Knif?ht. 3 Ala. App. 436, 57 So. 253. A., N. S., 751.

15. Laws applicable— Harter Act. — La 19. Passenger's taking passage pre-
BourH^o^ne, 144 I-'ed. 781, 75 C. C. A. 647, vented by government inspector. -Hus'h-
affirmed in Deslions v. La Compagnie son v. Winthrop vStcanihoat Co., 181
Generale Transatlantique, 28 S. Ct. 664, Mass. 325, 64 N. E. 74, 58 L. R. A. 432.
210 U. S. 05, 52 L. Ivl. 073. 20. Liens against vessel for breach of

16. Loss of ticket. — Standish v. Narra- contract. — The l'.ii.i;enc, 87 Vq(\. 1001, 31
Ransett Stcamshii) Co., Ill Mass. 512. 15 C. C. A; 345, reversing decree 83 Fed. 222.
Am. Rep. 66.

§§ 4389-4391 carriers. 3980

aiioney, where, before sailing, the vessel is reported in the press as rotten and
unsafe, and they are justified by their information and her appearance in be-
Jieving her so, though she may in fact have been staunch and sea worthy. 21

§ 4390. Actions — Affidavit of Defense. — In an action by a steamship
company to recover passage money, an affidavit of defense is sufficient which
avers that the defendant contracted for a particular stateroom, but that the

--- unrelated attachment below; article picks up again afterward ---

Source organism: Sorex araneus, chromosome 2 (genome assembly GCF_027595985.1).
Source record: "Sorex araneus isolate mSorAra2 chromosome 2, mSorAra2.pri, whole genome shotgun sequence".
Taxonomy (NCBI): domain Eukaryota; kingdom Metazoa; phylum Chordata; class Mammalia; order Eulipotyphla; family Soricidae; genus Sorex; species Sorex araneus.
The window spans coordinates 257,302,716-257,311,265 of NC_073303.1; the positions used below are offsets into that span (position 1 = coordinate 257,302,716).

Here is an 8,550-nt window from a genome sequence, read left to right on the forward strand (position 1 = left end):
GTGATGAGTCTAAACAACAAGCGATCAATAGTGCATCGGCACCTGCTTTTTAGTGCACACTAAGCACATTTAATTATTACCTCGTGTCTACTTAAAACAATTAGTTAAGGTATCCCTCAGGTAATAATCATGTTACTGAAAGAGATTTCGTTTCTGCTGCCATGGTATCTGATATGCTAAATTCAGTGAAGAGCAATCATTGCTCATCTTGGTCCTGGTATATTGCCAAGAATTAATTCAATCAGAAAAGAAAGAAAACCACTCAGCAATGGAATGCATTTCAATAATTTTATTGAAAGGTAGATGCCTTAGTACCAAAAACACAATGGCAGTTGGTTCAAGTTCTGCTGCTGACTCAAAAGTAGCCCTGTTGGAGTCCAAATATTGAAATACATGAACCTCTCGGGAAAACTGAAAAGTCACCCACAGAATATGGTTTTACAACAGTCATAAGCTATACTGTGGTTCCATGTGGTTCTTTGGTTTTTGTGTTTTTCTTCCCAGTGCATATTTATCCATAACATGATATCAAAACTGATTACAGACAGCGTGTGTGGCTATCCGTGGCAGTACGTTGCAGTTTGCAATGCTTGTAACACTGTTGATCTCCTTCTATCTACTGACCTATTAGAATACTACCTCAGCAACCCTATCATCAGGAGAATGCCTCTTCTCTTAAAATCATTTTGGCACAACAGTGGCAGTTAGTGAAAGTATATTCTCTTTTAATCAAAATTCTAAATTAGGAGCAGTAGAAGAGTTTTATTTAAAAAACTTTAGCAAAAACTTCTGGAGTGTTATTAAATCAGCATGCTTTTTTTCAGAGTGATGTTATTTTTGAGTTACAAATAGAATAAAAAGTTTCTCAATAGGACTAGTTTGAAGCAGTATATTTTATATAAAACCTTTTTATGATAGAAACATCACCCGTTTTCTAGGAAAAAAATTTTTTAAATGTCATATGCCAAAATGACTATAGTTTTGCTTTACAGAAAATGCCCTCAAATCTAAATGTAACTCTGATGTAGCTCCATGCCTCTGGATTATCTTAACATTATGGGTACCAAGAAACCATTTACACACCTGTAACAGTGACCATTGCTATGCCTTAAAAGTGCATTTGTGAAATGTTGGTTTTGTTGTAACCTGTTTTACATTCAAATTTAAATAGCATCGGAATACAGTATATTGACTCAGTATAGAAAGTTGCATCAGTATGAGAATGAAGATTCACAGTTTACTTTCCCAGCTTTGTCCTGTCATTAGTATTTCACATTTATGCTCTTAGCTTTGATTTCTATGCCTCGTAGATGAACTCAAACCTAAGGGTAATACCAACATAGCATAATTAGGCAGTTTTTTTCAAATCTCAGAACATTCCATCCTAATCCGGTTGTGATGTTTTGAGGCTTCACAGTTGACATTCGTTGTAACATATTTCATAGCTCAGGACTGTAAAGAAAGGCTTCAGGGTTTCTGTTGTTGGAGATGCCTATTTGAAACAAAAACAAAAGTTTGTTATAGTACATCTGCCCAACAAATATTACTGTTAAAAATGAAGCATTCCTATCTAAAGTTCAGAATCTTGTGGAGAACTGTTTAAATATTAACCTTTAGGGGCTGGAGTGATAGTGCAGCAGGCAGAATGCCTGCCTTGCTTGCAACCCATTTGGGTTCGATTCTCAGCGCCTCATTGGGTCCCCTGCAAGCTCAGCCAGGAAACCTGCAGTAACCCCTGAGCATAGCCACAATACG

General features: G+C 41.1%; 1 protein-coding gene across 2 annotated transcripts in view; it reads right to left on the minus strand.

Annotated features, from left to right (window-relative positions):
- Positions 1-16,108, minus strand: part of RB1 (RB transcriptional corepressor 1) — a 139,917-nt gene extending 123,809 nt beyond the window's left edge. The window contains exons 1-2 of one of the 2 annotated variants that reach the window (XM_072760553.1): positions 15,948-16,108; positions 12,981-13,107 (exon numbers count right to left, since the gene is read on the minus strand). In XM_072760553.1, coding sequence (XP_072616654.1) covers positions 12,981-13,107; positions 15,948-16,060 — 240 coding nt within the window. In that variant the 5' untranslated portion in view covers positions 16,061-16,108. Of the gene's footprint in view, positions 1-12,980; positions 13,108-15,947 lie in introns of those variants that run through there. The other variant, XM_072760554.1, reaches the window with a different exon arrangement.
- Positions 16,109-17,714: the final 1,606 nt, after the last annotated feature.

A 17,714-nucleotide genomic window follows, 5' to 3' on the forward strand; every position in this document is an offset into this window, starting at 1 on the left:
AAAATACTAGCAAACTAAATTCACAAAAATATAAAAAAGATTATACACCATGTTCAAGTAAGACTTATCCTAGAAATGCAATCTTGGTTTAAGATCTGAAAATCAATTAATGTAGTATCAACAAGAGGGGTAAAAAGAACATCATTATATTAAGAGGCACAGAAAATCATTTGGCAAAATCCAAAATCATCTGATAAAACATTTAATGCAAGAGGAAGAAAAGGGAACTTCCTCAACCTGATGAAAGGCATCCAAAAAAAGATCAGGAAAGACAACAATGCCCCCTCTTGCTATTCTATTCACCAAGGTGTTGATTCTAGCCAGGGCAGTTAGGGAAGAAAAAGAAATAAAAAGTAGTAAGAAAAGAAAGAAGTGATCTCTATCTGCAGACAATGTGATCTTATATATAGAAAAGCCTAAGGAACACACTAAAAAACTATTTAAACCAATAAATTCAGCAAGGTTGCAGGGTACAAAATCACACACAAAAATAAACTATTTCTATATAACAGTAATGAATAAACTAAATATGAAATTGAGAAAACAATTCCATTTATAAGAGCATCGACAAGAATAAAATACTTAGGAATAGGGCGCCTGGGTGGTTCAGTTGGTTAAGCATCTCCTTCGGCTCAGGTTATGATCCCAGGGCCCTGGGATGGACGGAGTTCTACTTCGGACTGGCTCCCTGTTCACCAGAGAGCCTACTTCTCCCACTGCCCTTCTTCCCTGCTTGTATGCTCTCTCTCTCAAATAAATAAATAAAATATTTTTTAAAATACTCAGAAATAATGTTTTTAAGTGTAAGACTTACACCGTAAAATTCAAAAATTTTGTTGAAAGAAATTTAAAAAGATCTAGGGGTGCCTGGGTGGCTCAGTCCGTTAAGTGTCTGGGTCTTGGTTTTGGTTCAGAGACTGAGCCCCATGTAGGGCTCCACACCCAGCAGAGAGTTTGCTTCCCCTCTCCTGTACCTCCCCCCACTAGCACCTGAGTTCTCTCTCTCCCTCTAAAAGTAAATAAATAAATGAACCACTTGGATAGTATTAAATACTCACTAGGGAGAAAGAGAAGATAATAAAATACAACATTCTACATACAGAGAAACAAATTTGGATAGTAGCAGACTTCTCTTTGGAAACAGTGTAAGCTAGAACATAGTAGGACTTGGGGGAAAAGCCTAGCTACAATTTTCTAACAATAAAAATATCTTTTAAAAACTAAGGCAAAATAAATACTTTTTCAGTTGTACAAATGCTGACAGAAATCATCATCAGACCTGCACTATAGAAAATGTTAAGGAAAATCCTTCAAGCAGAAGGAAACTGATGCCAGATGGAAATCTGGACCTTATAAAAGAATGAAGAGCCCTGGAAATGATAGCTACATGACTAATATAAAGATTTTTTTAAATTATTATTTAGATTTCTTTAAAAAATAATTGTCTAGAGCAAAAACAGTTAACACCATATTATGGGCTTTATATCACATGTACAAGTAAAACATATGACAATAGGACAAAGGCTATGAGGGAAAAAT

company refused to permit her to occupy it ; that the stateroom for which she
contracted was a comfortable one, but that she was compelled to occupy a room
at the stern of the vessel near the machinery; that the said room was most
uncomfortable; that the motion there was very great, and the rattle of the
machinery there was such as to prevent her from sleeping; that in consequence
of the discomforts of the room, and the disturbance occasioned by the move-
ment and noise of the machinery, defendant was able to sleep but very little
■during the entire voyage, and in consequence suffered nervous sickness, causing
her much pain and suft'ering, which continued the entire voyage, and after her
arrival in this country. -